Unfortunately, a good design with high bandgap material is not enough to achieve high laser-damage resistance. The key to achieving increased short-pulse damage thresholds is to reduce in size and number the density of the defects (such as nodules), which are introduced by the manufacturing process. The complete elimination of these remains a challenge.

In summary, the laser-resistance performance of thin-film optical materials can be ranked based on their bandgap values with a linear evolution of the LIDT. Theoretically, high laser damage threshold optics can therefore be designed based on available materials and optimization of the electric field distributions in the multilayer stack. Overall, however, the user must consider incubation or fatigue when an optic is submitted to multiple subpicosecond irradiations.12 Finally, LIDT is strongly dependent not only on the material of choice but also on its fabrication, since defects that can trigger damage growth are a main limitation of laser damage resistance. The physical process for laser damage initiation and growth of defects is still unclear, and will be the subject of our future investigations.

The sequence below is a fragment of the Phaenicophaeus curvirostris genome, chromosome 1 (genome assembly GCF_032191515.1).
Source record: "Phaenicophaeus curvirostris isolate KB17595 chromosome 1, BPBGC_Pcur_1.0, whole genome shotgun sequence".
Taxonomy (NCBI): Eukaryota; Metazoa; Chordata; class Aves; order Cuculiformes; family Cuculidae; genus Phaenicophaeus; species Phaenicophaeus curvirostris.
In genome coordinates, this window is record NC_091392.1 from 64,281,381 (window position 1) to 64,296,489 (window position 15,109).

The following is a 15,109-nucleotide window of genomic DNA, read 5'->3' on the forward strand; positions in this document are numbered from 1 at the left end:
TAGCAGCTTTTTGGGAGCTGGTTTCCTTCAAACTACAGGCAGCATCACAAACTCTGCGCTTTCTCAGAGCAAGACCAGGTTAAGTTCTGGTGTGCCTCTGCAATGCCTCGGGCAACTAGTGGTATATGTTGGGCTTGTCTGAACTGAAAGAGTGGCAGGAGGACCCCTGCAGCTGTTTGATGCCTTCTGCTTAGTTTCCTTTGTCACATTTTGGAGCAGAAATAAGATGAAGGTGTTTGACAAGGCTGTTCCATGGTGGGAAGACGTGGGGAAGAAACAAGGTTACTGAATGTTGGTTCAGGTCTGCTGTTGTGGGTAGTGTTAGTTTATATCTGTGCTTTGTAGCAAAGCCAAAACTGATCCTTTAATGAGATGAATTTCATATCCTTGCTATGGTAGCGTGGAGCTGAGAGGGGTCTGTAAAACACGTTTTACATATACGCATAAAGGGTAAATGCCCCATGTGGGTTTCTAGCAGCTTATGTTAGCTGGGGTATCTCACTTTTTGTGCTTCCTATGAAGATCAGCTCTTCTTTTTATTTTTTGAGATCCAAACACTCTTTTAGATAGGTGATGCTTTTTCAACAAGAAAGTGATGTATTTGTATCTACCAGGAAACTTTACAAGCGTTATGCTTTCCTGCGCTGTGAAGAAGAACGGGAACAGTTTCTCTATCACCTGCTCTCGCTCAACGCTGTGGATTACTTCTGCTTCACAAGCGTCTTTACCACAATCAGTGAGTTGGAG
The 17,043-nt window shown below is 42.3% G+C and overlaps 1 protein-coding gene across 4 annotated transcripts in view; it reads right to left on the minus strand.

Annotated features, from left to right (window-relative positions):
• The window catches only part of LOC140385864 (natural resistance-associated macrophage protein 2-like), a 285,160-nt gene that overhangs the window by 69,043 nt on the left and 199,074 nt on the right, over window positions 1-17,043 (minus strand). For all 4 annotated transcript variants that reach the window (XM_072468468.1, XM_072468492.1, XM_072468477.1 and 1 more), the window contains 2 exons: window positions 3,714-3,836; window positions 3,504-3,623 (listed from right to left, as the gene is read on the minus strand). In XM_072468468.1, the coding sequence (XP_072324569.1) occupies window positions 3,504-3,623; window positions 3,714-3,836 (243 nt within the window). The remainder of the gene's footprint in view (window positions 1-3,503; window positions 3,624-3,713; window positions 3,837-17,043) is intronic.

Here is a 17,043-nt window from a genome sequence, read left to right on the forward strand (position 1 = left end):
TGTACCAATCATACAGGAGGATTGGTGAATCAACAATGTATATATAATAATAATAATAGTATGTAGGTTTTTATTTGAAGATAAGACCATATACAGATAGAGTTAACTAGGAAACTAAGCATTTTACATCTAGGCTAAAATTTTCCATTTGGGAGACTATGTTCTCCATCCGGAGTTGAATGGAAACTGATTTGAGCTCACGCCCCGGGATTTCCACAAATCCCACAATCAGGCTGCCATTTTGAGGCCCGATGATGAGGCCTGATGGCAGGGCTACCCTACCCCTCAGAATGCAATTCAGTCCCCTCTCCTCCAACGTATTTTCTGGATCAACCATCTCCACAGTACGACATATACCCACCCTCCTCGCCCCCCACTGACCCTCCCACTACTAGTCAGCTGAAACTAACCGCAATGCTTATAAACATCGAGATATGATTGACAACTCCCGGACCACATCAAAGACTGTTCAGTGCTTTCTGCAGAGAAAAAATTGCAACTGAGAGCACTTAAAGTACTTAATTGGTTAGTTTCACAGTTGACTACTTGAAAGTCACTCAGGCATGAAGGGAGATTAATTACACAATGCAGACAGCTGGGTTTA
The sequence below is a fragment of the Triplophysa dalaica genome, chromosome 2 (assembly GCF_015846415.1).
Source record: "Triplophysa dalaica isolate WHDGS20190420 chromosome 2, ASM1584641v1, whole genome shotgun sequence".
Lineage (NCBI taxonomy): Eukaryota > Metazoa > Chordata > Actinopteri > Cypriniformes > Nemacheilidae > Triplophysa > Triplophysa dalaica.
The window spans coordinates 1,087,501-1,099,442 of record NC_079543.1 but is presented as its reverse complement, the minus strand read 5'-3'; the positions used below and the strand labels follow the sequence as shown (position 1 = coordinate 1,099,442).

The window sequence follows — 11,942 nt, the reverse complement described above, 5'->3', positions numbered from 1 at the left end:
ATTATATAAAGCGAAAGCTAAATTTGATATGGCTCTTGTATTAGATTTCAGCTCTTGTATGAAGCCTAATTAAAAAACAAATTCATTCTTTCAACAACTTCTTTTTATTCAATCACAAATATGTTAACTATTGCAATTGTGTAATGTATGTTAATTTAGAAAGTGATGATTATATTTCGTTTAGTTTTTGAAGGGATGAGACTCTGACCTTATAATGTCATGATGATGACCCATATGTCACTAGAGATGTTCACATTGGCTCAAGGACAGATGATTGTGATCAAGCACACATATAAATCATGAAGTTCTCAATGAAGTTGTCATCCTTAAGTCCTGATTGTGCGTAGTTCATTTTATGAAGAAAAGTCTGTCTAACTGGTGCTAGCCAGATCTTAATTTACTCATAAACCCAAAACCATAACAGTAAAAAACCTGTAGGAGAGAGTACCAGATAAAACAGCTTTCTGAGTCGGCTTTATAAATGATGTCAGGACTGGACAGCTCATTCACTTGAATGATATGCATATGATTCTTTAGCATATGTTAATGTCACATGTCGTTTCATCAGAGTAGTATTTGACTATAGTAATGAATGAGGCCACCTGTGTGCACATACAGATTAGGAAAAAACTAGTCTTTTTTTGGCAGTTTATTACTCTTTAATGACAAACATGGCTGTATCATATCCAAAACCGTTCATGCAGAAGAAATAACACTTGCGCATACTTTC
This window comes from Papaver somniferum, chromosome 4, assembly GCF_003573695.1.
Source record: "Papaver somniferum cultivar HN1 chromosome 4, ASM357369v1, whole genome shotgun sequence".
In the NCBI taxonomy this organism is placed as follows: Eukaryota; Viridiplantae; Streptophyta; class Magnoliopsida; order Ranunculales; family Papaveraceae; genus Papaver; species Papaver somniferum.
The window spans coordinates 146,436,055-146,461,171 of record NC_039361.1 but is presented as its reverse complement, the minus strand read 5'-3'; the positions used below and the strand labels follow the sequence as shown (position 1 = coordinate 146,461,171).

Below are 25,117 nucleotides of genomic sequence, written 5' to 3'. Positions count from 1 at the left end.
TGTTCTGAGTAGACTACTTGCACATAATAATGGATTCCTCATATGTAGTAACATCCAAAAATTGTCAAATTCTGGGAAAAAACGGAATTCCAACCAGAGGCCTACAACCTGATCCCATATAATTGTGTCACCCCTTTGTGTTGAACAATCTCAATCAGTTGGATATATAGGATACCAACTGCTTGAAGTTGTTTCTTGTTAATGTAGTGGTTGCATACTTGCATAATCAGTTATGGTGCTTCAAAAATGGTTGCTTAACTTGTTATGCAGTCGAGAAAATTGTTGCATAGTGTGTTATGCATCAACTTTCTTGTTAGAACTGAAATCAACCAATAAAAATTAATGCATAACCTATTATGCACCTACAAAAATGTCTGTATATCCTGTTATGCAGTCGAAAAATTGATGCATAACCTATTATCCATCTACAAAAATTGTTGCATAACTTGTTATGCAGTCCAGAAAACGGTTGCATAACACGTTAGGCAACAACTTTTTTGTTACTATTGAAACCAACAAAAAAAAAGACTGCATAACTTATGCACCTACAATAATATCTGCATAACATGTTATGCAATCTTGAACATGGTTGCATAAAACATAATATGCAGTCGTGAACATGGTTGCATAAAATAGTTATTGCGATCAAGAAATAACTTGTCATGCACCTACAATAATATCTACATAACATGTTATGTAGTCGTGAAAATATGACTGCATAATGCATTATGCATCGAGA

The author is grateful for the support of the French Atomic Agency and REOSC, and acknowledges the assistance of partners at the Laser Research Center, Vilnius University, and the Laser Zentrum Hannover.

Laurent Gallais
Aix Marseille University, CNRS, Centrale Marseille, Institut Fresnel UMR7249
Marseille, France

Laurent Gallais' research is focused on high-power laser/materials interactions. He has worked on laser-induced damage of optical components since 1999, particularly on laser damage of optical interference coatings in the femto- to nanosecond range, and the mitigation of laser damage growth for fusion lasers.